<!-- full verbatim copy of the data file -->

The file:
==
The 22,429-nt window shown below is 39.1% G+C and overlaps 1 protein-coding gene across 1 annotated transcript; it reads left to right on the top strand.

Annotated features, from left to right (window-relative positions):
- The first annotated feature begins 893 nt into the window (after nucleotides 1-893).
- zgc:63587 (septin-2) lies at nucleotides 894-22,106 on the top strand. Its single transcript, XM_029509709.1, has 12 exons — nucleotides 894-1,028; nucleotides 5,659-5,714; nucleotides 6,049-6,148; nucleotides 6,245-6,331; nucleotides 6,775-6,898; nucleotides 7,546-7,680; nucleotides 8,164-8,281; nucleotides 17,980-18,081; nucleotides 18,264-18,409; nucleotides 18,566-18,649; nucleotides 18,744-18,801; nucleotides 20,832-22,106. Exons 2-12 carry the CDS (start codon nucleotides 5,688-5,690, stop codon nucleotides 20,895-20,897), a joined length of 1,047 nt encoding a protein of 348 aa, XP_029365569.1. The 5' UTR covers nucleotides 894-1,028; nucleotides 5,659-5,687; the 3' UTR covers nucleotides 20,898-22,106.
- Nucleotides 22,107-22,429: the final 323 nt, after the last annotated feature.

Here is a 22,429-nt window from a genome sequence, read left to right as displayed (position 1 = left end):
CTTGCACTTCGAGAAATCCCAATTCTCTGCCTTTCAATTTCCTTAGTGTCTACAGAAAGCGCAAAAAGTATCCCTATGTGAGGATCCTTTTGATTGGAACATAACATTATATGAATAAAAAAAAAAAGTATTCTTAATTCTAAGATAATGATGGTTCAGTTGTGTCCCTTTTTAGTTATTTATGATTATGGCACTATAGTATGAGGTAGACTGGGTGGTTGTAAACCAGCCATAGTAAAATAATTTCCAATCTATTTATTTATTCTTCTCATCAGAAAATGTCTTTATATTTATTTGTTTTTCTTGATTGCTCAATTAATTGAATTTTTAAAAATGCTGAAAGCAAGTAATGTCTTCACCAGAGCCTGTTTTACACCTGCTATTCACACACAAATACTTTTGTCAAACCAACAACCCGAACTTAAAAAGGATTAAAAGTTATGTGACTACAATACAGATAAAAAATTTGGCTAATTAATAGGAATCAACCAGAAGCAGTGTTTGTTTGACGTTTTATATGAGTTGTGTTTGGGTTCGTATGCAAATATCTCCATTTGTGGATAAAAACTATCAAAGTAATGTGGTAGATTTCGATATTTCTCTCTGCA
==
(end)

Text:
The 22,429-nt window shown below is 39.1% G+C and overlaps 1 protein-coding gene across 1 annotated transcript; it reads left to right on the top strand.

Annotated features, from left to right (window-relative positions):
- The first annotated feature begins 893 nt into the window (after nucleotides 1-893).
- zgc:63587 (septin-2) lies at nucleotides 894-22,106 on the top strand. Its single transcript, XM_029509709.1, has 12 exons — nucleotides 894-1,028; nucleotides 5,659-5,714; nucleotides 6,049-6,148; nucleotides 6,245-6,331; nucleotides 6,775-6,898; nucleotides 7,546-7,680; nucleotides 8,164-8,281; nucleotides 17,980-18,081; nucleotides 18,264-18,409; nucleotides 18,566-18,649; nucleotides 18,744-18,801; nucleotides 20,832-22,106. Exons 2-12 carry the CDS (start codon nucleotides 5,688-5,690, stop codon nucleotides 20,895-20,897), a joined length of 1,047 nt encoding a protein of 348 aa, XP_029365569.1. The 5' UTR covers nucleotides 894-1,028; nucleotides 5,659-5,687; the 3' UTR covers nucleotides 20,898-22,106.
- Nucleotides 22,107-22,429: the final 323 nt, after the last annotated feature.

Here is a 22,429-nt window from a genome sequence, read left to right as displayed (position 1 = left end):
CTTGCACTTCGAGAAATCCCAATTCTCTGCCTTTCAATTTCCTTAGTGTCTACAGAAAGCGCAAAAAGTATCCCTATGTGAGGATCCTTTTGATTGGAACATAACATTATATGAATAAAAAAAAAAAGTATTCTTAATTCTAAGATAATGATGGTTCAGTTGTGTCCCTTTTTAGTTATTTATGATTATGGCACTATAGTATGAGGTAGACTGGGTGGTTGTAAACCAGCCATAGTAAAATAATTTCCAATCTATTTATTTATTCTTCTCATCAGAAAATGTCTTTATATTTATTTGTTTTTCTTGATTGCTCAATTAATTGAATTTTTAAAAATGCTGAAAGCAAGTAATGTCTTCACCAGAGCCTGTTTTACACCTGCTATTCACACACAAATACTTTTGTCAAACCAACAACCCGAACTTAAAAAGGATTAAAAGTTATGTGACTACAATACAGATAAAAAATTTGGCTAATTAATAGGAATCAACCAGAAGCAGTGTTTGTTTGACGTTTTATATGAGTTGTGTTTGGGTTCGTATGCAAATATCTCCATTTGTGGATAAAAACTATCAAAGTAATGTGGTAGATTTCGATATTTCTCTCTGCA